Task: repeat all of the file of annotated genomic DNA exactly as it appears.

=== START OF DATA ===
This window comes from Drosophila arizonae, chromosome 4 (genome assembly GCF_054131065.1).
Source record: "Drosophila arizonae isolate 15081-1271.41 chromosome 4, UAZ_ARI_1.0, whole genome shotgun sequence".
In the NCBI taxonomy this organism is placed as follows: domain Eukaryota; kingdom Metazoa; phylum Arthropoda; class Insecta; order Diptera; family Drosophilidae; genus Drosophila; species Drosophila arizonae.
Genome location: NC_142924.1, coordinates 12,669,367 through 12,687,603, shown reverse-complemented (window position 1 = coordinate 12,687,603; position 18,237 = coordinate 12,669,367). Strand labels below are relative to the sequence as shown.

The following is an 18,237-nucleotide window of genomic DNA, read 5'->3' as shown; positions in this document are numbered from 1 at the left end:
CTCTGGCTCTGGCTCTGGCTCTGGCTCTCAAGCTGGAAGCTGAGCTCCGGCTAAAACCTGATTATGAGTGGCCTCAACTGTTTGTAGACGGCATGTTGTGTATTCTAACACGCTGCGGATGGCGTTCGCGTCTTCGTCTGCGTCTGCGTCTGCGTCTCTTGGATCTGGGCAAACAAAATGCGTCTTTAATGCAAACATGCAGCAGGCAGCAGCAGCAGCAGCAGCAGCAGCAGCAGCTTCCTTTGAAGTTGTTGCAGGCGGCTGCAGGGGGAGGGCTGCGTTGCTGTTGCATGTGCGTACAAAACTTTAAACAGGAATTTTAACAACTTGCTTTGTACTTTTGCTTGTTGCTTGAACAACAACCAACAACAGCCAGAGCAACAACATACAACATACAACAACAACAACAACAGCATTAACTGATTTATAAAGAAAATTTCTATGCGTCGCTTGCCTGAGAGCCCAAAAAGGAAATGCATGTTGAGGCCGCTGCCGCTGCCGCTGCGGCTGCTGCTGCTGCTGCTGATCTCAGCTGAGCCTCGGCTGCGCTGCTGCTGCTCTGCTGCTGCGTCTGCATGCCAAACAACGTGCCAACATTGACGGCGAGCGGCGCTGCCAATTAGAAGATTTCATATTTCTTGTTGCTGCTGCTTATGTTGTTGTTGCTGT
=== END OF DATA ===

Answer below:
This window comes from Drosophila arizonae, chromosome 4 (genome assembly GCF_054131065.1).
Source record: "Drosophila arizonae isolate 15081-1271.41 chromosome 4, UAZ_ARI_1.0, whole genome shotgun sequence".
In the NCBI taxonomy this organism is placed as follows: domain Eukaryota; kingdom Metazoa; phylum Arthropoda; class Insecta; order Diptera; family Drosophilidae; genus Drosophila; species Drosophila arizonae.
Genome location: NC_142924.1, coordinates 12,669,367 through 12,687,603, shown reverse-complemented (window position 1 = coordinate 12,687,603; position 18,237 = coordinate 12,669,367). Strand labels below are relative to the sequence as shown.

The following is an 18,237-nucleotide window of genomic DNA, read 5'->3' as shown; positions in this document are numbered from 1 at the left end:
CTCTGGCTCTGGCTCTGGCTCTGGCTCTCAAGCTGGAAGCTGAGCTCCGGCTAAAACCTGATTATGAGTGGCCTCAACTGTTTGTAGACGGCATGTTGTGTATTCTAACACGCTGCGGATGGCGTTCGCGTCTTCGTCTGCGTCTGCGTCTGCGTCTCTTGGATCTGGGCAAACAAAATGCGTCTTTAATGCAAACATGCAGCAGGCAGCAGCAGCAGCAGCAGCAGCAGCAGCAGCTTCCTTTGAAGTTGTTGCAGGCGGCTGCAGGGGGAGGGCTGCGTTGCTGTTGCATGTGCGTACAAAACTTTAAACAGGAATTTTAACAACTTGCTTTGTACTTTTGCTTGTTGCTTGAACAACAACCAACAACAGCCAGAGCAACAACATACAACATACAACAACAACAACAACAGCATTAACTGATTTATAAAGAAAATTTCTATGCGTCGCTTGCCTGAGAGCCCAAAAAGGAAATGCATGTTGAGGCCGCTGCCGCTGCCGCTGCGGCTGCTGCTGCTGCTGCTGATCTCAGCTGAGCCTCGGCTGCGCTGCTGCTGCTCTGCTGCTGCGTCTGCATGCCAAACAACGTGCCAACATTGACGGCGAGCGGCGCTGCCAATTAGAAGATTTCATATTTCTTGTTGCTGCTGCTTATGTTGTTGTTGCTGT